Things You Should Definitely Include In Your Partnership Agreement
A partnership agreement is the heart and soul of your partnership. It is the skeleton, the backbone, and the rulebook, for how your partnership will operate. It keeps you legally safe, with all partners knowing exactly what their rights and responsibilities are and in the event there is ever a lawsuit related to the partnership, it is that partnership agreement which the court will look to, in determining who is right and who is wrong.
That’s why it is so important that your partnership agreement be comprehensive, and cover everything it needs to cover. Here are some things that many partnership agreements leave out—especially ones that are just downloaded somewhere, or which are “one size fits all” type agreements.
Duration and Dissolution– How long will the partnership last? Does it have a definite term? Or does it dissolve upon a happening or an occasion? Do all partners need to consent to dissolving or ending the partnership or just a majority?
Salaries – Salaries are different from distributions made from the money the partnership makes, so they need to be separate in your agreement. And, it should be stated whether salaries are an expense (meaning that partner’s distributions of profits are calculated after the salaries are paid).
Employment – Remember that being a partner is different than being an employee of the partnership. You may be both a partner, and the partnership’s accountant. If you are fired from your job as the accountant, are you still a partner, entitled to partake in your distribution of partnership profits?
Involuntary Partners – Partners die and relatives can inherit their part of the business. Partners may declare personal bankruptcy, leaving their share to a bankruptcy trustee. They get divorced, and their partnership interest gets left to spouses. What happens then? Will the partnership dissolve, or buyout the unwanted partner?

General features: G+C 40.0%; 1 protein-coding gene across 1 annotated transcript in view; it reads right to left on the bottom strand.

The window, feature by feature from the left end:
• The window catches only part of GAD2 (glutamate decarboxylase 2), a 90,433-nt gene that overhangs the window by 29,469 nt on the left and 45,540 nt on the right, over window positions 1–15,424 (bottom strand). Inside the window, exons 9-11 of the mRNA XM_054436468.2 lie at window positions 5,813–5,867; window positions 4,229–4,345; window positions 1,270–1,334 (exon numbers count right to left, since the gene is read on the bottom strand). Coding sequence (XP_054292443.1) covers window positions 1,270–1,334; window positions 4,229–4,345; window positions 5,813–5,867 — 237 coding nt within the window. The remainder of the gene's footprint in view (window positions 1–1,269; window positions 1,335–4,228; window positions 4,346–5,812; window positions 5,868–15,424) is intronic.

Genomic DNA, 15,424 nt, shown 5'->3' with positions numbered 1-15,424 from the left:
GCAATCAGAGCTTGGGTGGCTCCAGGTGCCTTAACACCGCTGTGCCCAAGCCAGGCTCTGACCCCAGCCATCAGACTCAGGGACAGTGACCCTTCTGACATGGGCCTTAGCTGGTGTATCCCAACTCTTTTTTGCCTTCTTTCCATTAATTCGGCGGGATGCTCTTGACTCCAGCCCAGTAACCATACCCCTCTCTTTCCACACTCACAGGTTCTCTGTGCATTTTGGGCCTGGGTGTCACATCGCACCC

Capital – You probably already knew to include the capital that each partner will contribute in your agreement. But what if additional capital is needed? Who will contribute that capital, and what will be the consideration for any additional contributions that may be needed in the future? If a partner voluntarily leaves the partnership, it should be clear whether or not that partner can withdraw his previously given capital.
Authority – Which partners have authority to sign on behalf of the partnership, and bind it to legal contracts?
Emergencies – In the event of an emergency, what are the procedures for getting things done? Remember that you may not have the ability to take a formal vote, or even meet in person, after something like a natural disaster. What are the procedures for safeguarding property, or keeping the partnership operating in an emergency?
Amendments – Over time, it may be necessary to alter or amend your partnership agreement. Who has to agree to that? Can a majority of partners alter it, or do all partners need to consent?
Do you need help drafting or reviewing your business or corporate documents? Call our Fort Lauderdale business lawyers at Sweeney Law P.A. at 954 440-3993 for help.